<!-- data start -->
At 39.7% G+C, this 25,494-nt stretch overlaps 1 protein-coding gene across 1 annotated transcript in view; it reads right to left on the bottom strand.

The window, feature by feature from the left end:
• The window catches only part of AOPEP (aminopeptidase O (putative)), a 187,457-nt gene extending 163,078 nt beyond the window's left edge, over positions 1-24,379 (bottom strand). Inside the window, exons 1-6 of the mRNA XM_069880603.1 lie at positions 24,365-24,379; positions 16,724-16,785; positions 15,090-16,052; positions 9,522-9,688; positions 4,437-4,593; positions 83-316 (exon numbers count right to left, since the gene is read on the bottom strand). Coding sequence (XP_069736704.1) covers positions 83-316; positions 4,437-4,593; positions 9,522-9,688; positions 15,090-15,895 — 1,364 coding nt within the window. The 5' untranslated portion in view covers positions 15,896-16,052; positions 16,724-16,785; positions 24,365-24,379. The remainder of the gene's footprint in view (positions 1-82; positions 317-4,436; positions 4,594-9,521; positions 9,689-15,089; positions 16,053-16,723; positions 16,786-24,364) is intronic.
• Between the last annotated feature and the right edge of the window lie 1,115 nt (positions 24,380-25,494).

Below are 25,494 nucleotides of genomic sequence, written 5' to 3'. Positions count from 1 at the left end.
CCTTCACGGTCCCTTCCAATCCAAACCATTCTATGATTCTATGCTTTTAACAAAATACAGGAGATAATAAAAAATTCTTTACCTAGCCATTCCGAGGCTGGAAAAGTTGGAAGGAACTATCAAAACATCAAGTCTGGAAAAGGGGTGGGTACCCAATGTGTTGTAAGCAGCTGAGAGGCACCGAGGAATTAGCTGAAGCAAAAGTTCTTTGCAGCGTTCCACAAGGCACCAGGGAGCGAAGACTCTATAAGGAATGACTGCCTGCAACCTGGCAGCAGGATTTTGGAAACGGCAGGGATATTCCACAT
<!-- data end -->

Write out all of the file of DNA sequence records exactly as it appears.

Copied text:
At 39.7% G+C, this 25,494-nt stretch overlaps 1 protein-coding gene across 1 annotated transcript in view; it reads right to left on the bottom strand.

The window, feature by feature from the left end:
• The window catches only part of AOPEP (aminopeptidase O (putative)), a 187,457-nt gene extending 163,078 nt beyond the window's left edge, over positions 1-24,379 (bottom strand). Inside the window, exons 1-6 of the mRNA XM_069880603.1 lie at positions 24,365-24,379; positions 16,724-16,785; positions 15,090-16,052; positions 9,522-9,688; positions 4,437-4,593; positions 83-316 (exon numbers count right to left, since the gene is read on the bottom strand). Coding sequence (XP_069736704.1) covers positions 83-316; positions 4,437-4,593; positions 9,522-9,688; positions 15,090-15,895 — 1,364 coding nt within the window. The 5' untranslated portion in view covers positions 15,896-16,052; positions 16,724-16,785; positions 24,365-24,379. The remainder of the gene's footprint in view (positions 1-82; positions 317-4,436; positions 4,594-9,521; positions 9,689-15,089; positions 16,053-16,723; positions 16,786-24,364) is intronic.
• Between the last annotated feature and the right edge of the window lie 1,115 nt (positions 24,380-25,494).

Below are 25,494 nucleotides of genomic sequence, written 5' to 3'. Positions count from 1 at the left end.
CCTTCACGGTCCCTTCCAATCCAAACCATTCTATGATTCTATGCTTTTAACAAAATACAGGAGATAATAAAAAATTCTTTACCTAGCCATTCCGAGGCTGGAAAAGTTGGAAGGAACTATCAAAACATCAAGTCTGGAAAAGGGGTGGGTACCCAATGTGTTGTAAGCAGCTGAGAGGCACCGAGGAATTAGCTGAAGCAAAAGTTCTTTGCAGCGTTCCACAAGGCACCAGGGAGCGAAGACTCTATAAGGAATGACTGCCTGCAACCTGGCAGCAGGATTTTGGAAACGGCAGGGATATTCCACAT